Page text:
Running a small business subjects an owner to assorted twists and turns on a daily basis. Few events, however, will raise an owner’s blood pressure quicker than a U.S. Department of Treasury letter informing the owner that the business included in their personal income tax return has been selected for an IRS audit.
Although the IRS overall audit rate for personal income tax returns is quite low – hovering around one percent each year – a significant portion of these returns include so-called “Schedule C” self-employed businesses. The Schedule C is a one-page tax schedule used by self-employed business owners to report their business’ income and expenses on their personal federal income tax return. Since Schedule C tax return amounts are presented in a summarized fashion, you can expect the IRS to be interested in the details supporting the summarized amounts.
The good news: according to the IRS’ latest statistics, approximately 75% of all personal income tax returns selected for audit are conducted through “correspondence” with the taxpayer. For self-employed business owners, these correspondence audits are usually narrow in scope and limited to providing information on specified types of income or expenses. Examples of IRS correspondence audit requests that a Schedule C self-employed business owner could receive include providing copies of business vehicle mileage logs or perhaps supporting documents used to substantiate business travel and/or entertainment expenses. The key point to realize in a correspondence audit is that the IRS typically focuses on documentation types of requests and does not inquire into technical tax law authorities which govern the treatment of income and expense events.
Self-employed business owners can frequently mail copies of correspondence audit information directly to the IRS. Care and diligence should be exercised so that the information provided accurately responds to the IRS’ request. If the information provided is sufficient to resolve the request, the inquiry is usually closed at that time and the business owner never personally meets with an IRS auditor.
In most instances a self-employed business owner should be able to address and respond to correspondence audit requests without hiring a tax professional such as certified public accountant (CPA), enrolled agent or attorney. Even in instances where a professional’s guidance or clarification is desired, a brief consultation with the professional will usually suffice.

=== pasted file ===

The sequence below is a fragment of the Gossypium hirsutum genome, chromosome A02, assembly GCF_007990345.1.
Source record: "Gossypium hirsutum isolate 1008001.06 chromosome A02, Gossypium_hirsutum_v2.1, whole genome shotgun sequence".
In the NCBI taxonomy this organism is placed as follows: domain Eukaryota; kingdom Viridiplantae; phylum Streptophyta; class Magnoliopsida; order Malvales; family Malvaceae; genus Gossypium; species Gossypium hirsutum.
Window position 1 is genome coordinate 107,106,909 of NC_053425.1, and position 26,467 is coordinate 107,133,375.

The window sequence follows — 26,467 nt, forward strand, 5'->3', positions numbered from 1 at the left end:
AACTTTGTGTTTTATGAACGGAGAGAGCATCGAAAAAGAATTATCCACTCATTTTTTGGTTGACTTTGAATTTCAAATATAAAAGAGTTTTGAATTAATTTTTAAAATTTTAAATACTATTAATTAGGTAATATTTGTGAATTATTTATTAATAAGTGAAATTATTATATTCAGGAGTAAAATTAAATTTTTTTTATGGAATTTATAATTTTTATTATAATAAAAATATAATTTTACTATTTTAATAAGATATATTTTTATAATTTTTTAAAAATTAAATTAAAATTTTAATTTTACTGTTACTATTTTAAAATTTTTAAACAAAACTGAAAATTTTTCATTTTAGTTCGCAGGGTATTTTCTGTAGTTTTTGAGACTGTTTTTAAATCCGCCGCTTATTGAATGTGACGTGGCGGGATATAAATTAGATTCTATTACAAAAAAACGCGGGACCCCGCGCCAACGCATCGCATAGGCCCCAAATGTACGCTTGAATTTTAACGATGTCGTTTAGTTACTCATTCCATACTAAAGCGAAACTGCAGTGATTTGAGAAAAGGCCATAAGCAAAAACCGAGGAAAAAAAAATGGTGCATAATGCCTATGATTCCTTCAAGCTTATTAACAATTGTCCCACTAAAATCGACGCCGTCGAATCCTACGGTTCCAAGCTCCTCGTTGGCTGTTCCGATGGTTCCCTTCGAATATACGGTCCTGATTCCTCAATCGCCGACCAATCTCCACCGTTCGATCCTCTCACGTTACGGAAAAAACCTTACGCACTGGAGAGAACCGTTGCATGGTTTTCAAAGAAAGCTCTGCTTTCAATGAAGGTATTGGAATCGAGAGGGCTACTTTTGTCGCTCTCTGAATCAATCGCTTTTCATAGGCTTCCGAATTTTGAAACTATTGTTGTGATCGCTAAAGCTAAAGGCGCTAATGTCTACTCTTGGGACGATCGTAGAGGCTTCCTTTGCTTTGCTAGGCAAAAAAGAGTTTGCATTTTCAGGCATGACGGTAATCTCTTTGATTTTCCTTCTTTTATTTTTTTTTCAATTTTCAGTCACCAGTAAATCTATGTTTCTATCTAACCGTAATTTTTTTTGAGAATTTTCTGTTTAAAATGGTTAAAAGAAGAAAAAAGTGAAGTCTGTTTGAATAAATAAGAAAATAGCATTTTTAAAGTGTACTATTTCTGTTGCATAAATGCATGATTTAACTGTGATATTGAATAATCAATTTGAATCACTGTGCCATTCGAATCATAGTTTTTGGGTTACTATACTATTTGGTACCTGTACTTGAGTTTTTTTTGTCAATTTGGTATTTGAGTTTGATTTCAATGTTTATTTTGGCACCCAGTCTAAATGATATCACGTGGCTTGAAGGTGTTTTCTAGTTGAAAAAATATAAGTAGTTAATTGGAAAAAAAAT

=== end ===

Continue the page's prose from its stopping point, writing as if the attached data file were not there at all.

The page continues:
The bad news: the remaining 25% of IRS personal income tax audits fall into the more extensive “field” audit category. Field audits involve situations where the IRS comes to the taxpayer’s home, place of business or other designated location for an extended period. The purpose of the audit will be much broader than a correspondence audit and likely require significantly more time, effort and tax expertise from the owner.
When owners become subject to a field audit of their Schedule C business activities, it is highly recommended that the owner contact a tax professional. While it may not be necessary for the tax professional conduct all aspects of audit, engaging a tax professional offers numerous advantages such as the following:
- -gauging the scope of the audit or, if the scope is unclear, provide the initial contact with the IRS auditor to clarify and possibly influence the scope of the audit;
- -assisting in quantifying areas of potential tax exposure and, where advisable, become proactive in disclosing errors to avoid the imposition of IRS penalties;
- -actively asserting reasons why the business owner’s treatment of income and deductions is proper under the law;
- -identifying areas of missed opportunities where deductions were inadvertently omitted or, in the alternative, capable of being accelerated; and
- -determining whether the IRS auditor’s requests are unreasonable and worthy of being curtailed.
Once a correspondence or field audit has been completed, it is common for the self-employed business owner to owe some additional tax liability. It is hard to be perfect! In instances where the owner owes additional taxes, the owner will also owe interest expense calculated back to the date when the income tax return was originally due. Further, depending on the facts, the IRS may also impose discretionary penalties, the most frequent of which is the 20% “negligence” penalty. Although most penalties can be waived if the mistakes are attributable to reasonable causes, consideration should be given to the incremental costs to fight a penalty waiver battle which could be in excess of the penalty amount itself.
IRS audits are never fun, but if a business owner maintains reasonably accurate records and treats the auditor with professionalism, the pain and disruption to the owner’s business can be minimized.